New York (CNN) - The school has been closed to students for months, but every morning it opens its doors to a steady brigade of children ready to have their forehead scanned for a fever.
The four-story brick building, known as PS/IS 128 in Queens, New York, has been repurposed into what is known as a "Regional Enrichment Center" -- one of a number of child care centers throughout the state that has remained open during the coronavirus pandemic for the children of parents who cannot work from home and are considered "essential" workers.
A steady flow of children arrives at PS/IS 128 each day.
Starting with only 16 children when the coronavirus forced schools to close in March, PS/1S 128 now welcomes more than 130 children per day ranging from 3-year-olds to 10th-graders. And despite operating at the height of Covid-19 outbreaks in New York, there hasn't been a single reported case of coronavirus at the REC.
As a result, Josephine Ramage, the site's supervisor, told CNN her phone has been ringing with other educators looking for guidance on best practices as school districts are devising their own plans to see if they can get children back in classrooms safely.
But those such as Ramage, who run child care centers on the ground, say taking the REC model to national scale could prove more challenging than it appears at first glance.
Temperature checks, masks and a giant sea turtle
CNN was invited to tour PS/IS 128 in person and witnessed the safety measures in action.
As soon as children walk through the front doors, they are greeted by a row of staff armed with forehead thermometers to check for a fever as they hug their parents goodbye.
Those parents who were interviewed by CNN described the center as a "godsend" and "lifesaver."
Isabela Borowski, whose 5-year-old daughter is starting kindergarten in September, said she felt comfortable with the REC after walking through the facility with an employee, and seeing all the masks and handwashing.
If a child doesn't show up on site with their own face covering, they are now provided with a mask, and every student and staff member must wear one throughout the building.
Students are also reminded how to keep their distance by looking at the measurements of a giant sea turtle on the wall of the first floor -- and they use air kisses, elbow bumps and arms outstretched like airplanes to walk through the hallways.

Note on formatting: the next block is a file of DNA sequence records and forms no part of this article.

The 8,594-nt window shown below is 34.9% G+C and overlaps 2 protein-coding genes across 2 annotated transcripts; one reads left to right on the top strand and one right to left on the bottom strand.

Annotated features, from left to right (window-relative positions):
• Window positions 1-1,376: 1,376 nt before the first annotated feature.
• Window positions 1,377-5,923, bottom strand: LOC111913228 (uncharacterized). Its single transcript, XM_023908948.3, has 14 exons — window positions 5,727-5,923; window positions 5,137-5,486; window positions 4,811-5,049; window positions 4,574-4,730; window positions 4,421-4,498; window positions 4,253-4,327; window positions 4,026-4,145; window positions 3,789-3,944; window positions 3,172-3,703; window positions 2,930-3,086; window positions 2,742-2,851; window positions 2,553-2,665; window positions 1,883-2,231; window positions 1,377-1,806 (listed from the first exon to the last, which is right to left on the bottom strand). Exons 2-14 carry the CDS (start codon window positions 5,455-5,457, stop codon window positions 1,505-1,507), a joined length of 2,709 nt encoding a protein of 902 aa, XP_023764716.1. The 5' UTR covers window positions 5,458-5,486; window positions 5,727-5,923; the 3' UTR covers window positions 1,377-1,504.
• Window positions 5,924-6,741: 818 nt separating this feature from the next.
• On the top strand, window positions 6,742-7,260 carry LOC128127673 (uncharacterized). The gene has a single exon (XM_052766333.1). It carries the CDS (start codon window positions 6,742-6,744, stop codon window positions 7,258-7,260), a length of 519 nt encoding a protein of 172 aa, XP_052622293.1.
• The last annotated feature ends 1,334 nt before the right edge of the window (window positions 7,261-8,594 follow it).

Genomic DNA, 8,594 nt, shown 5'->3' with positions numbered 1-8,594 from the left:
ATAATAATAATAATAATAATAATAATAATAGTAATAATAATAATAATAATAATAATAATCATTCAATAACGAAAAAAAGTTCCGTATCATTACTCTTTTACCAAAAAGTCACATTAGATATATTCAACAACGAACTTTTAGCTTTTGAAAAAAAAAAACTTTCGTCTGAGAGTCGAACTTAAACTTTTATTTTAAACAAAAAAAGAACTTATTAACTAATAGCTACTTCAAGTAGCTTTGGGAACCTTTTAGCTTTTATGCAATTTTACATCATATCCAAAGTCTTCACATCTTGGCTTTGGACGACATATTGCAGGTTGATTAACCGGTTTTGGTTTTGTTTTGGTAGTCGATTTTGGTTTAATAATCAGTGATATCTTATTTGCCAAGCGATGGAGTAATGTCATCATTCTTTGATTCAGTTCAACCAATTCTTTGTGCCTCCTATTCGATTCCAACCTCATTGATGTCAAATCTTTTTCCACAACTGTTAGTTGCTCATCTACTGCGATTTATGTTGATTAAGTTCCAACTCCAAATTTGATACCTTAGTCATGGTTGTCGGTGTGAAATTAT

"We have a couple of teachers who do air hugs, so the other day I went into the classroom and there's a little girl sitting back, just staring at me with this big smile and she's going like this," Ramage recalled, her arms crossed around her body. She said the girl was bubbling with enthusiasm for her new trick. "We're trying to keep it fun."
Classrooms are limited to only nine children and sprayed down with an industrial-strength cleaning solution at least once a day.
If a child falls ill during the day -- which Ramage says has happened only twice -- there are "isolation rooms" and parents are called to come pick the child up. But so far, not a single case of Covid-19 has been reported.
The YMCA, which has also served tens of thousands of children throughout the country over the course of the pandemic, has used a similar model.
Leveraging its existing space, local YMCAs have been able to turn gyms into child care facilities, and found creative ways to keep children engaged in safety protocols, such as using a hand stamp that has to be scrubbed off to teach proper hygiene.
But safety comes with a steep cost, making all of these enhanced measures and protocols unrealistic for some school districts to put into practice on a large scale.
"Many of our YMCAs operate on a very small margin in traditional times anyway," explained Heidi Brasher, a senior director for the YMCA of the USA. So now, with increased sanitation needs, the group is looking to donors, community members and local governments for help with the financial burden.
And even cost issues aside, many practical challenges exist. Unlike regular schools, child care centers like the one at PS/IS 128 operate differently with no set arrival time for students in the morning, essentially offering "rolling admission" throughout the day once parents clear the approval process with the New York Department of Education, and new families crop up weekly.
"It's not like a school where you know that you're going to have this many kids in the classroom, these are the names of the kids," Ramage said, explaining that every new family requires "onboarding" and potentially changing the schedule "because once we go past nine students, now we have to open a new classroom. I got to get new teachers in here. I got to teach them all the new protocols."
And even the temperature check system would prove too taxing without staggered arrivals, said Ramage.
"Imagine the line that would be out the door, trying to keep them distanced and checking their temperatures," she added. "So while the safety protocols are awesome, the cleaning products and just the procedures are a model, it's not the same as school."